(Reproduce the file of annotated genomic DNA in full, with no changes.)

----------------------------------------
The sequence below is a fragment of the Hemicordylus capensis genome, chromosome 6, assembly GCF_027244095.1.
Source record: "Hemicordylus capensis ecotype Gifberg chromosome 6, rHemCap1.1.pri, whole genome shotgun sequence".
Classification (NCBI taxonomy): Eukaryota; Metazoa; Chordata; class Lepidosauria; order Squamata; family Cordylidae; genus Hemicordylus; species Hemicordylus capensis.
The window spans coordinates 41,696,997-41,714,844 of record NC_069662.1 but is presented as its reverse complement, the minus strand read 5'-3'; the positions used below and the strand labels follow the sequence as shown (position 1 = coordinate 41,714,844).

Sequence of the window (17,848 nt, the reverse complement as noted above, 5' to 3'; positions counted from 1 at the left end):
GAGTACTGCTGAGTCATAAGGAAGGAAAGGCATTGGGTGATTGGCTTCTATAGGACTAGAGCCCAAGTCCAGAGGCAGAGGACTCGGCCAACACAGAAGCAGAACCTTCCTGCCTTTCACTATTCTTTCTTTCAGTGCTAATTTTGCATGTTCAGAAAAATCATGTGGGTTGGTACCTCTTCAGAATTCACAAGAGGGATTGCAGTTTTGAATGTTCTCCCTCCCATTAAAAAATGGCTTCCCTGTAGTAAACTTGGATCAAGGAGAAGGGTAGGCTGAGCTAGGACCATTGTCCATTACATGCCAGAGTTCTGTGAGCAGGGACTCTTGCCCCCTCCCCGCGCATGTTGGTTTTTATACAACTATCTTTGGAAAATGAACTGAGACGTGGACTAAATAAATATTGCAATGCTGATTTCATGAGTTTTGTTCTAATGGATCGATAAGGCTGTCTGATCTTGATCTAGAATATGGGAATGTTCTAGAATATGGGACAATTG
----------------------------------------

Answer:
The sequence below is a fragment of the Hemicordylus capensis genome, chromosome 6, assembly GCF_027244095.1.
Source record: "Hemicordylus capensis ecotype Gifberg chromosome 6, rHemCap1.1.pri, whole genome shotgun sequence".
Classification (NCBI taxonomy): Eukaryota; Metazoa; Chordata; class Lepidosauria; order Squamata; family Cordylidae; genus Hemicordylus; species Hemicordylus capensis.
The window spans coordinates 41,696,997-41,714,844 of record NC_069662.1 but is presented as its reverse complement, the minus strand read 5'-3'; the positions used below and the strand labels follow the sequence as shown (position 1 = coordinate 41,714,844).

Sequence of the window (17,848 nt, the reverse complement as noted above, 5' to 3'; positions counted from 1 at the left end):
GAGTACTGCTGAGTCATAAGGAAGGAAAGGCATTGGGTGATTGGCTTCTATAGGACTAGAGCCCAAGTCCAGAGGCAGAGGACTCGGCCAACACAGAAGCAGAACCTTCCTGCCTTTCACTATTCTTTCTTTCAGTGCTAATTTTGCATGTTCAGAAAAATCATGTGGGTTGGTACCTCTTCAGAATTCACAAGAGGGATTGCAGTTTTGAATGTTCTCCCTCCCATTAAAAAATGGCTTCCCTGTAGTAAACTTGGATCAAGGAGAAGGGTAGGCTGAGCTAGGACCATTGTCCATTACATGCCAGAGTTCTGTGAGCAGGGACTCTTGCCCCCTCCCCGCGCATGTTGGTTTTTATACAACTATCTTTGGAAAATGAACTGAGACGTGGACTAAATAAATATTGCAATGCTGATTTCATGAGTTTTGTTCTAATGGATCGATAAGGCTGTCTGATCTTGATCTAGAATATGGGAATGTTCTAGAATATGGGACAATTG